A Comparison of Monosyn and Monocryl Sutures in Surgical Wounds
To better understand surgeon preference when using synthetic, absorbable, monofilament suture by comparing two similar appearing FDA-approved sutures, Monosyn (Aesculap) and Monocryl (Ethicon).
Physicians have used suture to close wounds for at least 4,000 years. Archaeological records from ancient Egypt show that Egyptians used linen and animal sinew to close wounds. In ancient India, physicians used the pincers of beetles or ants to staple wounds shut. They then cut the insects' bodies off, leaving their jaws (staples) in place. Other natural materials used to close wounds include flax, hair, grass, cotton, silk, pig bristles, and animal gut.
The fundamental principles of wound closure have changed little over 4,000 years. Successful closure of wound involves surgical techniques coupled with knowledge of the physical characteristics and handling of the suture and needle. The selection of proper suture material in closing any surgical defect is important in wound healing, minimizing infection, and achieving optimal cosmetic and functional results.
A great deal of progress has been made since Egyptian times with regard to suture materials and manufacturing processes. Today, sutures are available with a wide variety of characteristics, configuration, manipulability, coefficient of friction, solubility, strength, and immunogenic properties. Yet, sutures are currently rather crudely classified based on a numeric scale according to diameter and tensile strength; descending from 10 to 1, and then descending again from 1-0 to 12-0. This study aims to explore the factors that are important to a surgeon when choosing sutures via evaluating surgeon preference for two types of synthetic, absorbable, monofilament sutures: Monosyn and Monocryl. We hope to initiate a more nuanced exploration of how suture characteristics influence surgeon preference, beyond filament type and size, and how makers of suture may better report and represent these factors.
Observational Model: Case Control, Time Perspective: Prospective
Absorable, monofilament sutures: Monosyn and Monocryl
Tufts Medical Center
Tufts Medical Center
Results (where available)
- Source: http://clinicaltrials.gov/show/NCT00731913
- Information obtained from ClinicalTrials.gov on July 15, 2010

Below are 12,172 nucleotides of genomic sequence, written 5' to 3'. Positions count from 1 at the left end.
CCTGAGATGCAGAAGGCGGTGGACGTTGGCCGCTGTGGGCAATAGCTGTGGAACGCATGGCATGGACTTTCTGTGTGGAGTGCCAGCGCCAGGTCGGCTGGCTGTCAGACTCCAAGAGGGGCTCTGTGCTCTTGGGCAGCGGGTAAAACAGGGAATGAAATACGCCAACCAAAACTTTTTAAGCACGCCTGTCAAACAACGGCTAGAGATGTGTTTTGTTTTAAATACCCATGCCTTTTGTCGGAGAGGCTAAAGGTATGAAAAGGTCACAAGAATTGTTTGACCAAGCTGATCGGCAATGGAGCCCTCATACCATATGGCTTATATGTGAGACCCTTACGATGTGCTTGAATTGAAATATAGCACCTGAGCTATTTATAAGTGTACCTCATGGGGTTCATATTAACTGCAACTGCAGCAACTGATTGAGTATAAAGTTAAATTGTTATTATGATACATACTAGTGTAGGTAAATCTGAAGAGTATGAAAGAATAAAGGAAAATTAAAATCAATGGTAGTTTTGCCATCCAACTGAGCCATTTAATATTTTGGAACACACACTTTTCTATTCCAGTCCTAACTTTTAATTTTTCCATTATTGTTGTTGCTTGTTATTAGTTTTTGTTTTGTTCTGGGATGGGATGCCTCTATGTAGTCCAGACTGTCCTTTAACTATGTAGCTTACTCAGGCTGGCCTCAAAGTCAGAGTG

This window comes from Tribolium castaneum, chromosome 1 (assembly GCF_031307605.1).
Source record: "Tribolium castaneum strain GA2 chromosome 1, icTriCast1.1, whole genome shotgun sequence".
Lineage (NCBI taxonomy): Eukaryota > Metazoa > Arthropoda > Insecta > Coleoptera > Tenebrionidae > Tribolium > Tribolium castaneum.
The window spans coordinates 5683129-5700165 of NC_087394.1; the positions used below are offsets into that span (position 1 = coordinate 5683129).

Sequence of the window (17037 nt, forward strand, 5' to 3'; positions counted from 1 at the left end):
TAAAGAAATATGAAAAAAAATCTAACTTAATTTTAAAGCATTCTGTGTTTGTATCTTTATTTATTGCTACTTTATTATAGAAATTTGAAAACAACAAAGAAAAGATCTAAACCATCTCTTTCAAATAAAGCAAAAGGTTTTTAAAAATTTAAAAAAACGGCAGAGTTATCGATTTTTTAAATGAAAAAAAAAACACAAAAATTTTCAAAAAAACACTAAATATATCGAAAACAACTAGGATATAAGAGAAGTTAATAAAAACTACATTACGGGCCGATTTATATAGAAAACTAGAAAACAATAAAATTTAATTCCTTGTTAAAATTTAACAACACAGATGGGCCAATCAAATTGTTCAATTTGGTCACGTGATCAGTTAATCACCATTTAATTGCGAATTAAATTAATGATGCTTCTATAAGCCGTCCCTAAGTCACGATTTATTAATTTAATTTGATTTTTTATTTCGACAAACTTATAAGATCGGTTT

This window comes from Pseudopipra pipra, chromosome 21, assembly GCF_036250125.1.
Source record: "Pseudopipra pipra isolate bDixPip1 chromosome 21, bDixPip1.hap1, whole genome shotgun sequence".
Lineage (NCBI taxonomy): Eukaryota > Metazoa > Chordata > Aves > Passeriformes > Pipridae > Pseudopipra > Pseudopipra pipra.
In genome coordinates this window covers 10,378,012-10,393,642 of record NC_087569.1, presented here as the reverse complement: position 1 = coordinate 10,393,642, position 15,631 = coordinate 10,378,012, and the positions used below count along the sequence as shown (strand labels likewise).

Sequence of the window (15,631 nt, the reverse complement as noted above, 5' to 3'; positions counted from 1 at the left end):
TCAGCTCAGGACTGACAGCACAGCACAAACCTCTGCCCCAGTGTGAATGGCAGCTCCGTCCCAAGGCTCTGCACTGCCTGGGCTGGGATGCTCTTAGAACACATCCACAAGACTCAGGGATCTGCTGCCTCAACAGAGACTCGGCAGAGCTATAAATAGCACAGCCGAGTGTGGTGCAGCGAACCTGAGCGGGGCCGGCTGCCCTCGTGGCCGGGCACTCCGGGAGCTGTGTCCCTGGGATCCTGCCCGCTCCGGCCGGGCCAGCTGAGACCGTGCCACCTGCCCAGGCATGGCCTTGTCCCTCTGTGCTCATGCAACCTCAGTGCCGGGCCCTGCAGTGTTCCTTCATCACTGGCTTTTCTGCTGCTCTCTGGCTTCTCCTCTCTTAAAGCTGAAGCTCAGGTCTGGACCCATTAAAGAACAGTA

Medical and Biotech [MESH] Definitions
A technique of closing incisions and wounds, or of joining and connecting tissues, in which staples are used as sutures.
Head injuries which feature compromise of the skull and dura mater. These may result from gunshot wounds (WOUNDS, GUNSHOT), stab wounds (WOUNDS, STAB), and other forms of trauma.
Devices used to hold tissue structures together for repair, reconstruction or to close wounds. They may consist of adsorbable or non-adsorbable, natural or synthetic materials. They include tissue adhesives, skin tape, sutures, buttons, staples, clips, screws, etc., each designed to conform to various tissue geometries.
Penetrating wounds caused by a pointed object.
Wounds caused by objects penetrating the skin.
The purpose of this study is to determine if suture material coated by antimicrobial agent triclosan would decrease the incidence of surgical site infections (SSIs) in paediatric surgery c...
The Skin Incision Study evaluates the efficacy of skin closure methods: skin staples and subcuticular sutures at 6 weeks and at 3 months following the operation by measuring cosmesis and p...
The trial is a randomized, controlled trial. Adult patients undergoing orthopaedic surgical procedures would be randomized to one of two groups for surgical wound closure, skin sutures or...
Skin closure either by sutures or staples is required after any surgical procedure of the hip. The purpose of this study is to compare the amount of drainage between patients who have had...
The objective of this study is to evaluate the performance of Polyheal-1 compared to Saline in the treatment of recalcitrant wounds including venous, post-operative and post-traumatic chro...
Cyanoacrylate adhesives offer the surgeon and patient an alternative to subcuticular suturing. LiquiBand® Surgical S (LBSS) is a new formulation with a blend of monomeric n-butyl and 2-octyl cyanoacr...
We evaluated the adhesive strength of ethyl-2-cyanoacrylate and compared the findings with those of traditional monofilament synthetic sutures. We also investigated the factors that could affect the e...
Growing evidence in the orthopaedic arthroplasty literature supports the use of running bidirectional barbed suture (barbed suture) for closure of knee arthrotomies. More rapid wound closure and sutur...
Chronic wounds such as diabetic foot wounds are a tremendous burden to the health care system and often require a multidisciplinary approach to prevent amputations. Advanced technologies such as negat...
Mammalian bite injuries create a public health problem because of their frequency, potential severity, and increasing number. Some researchers have performed fragmentary analyses of bite wounds caused...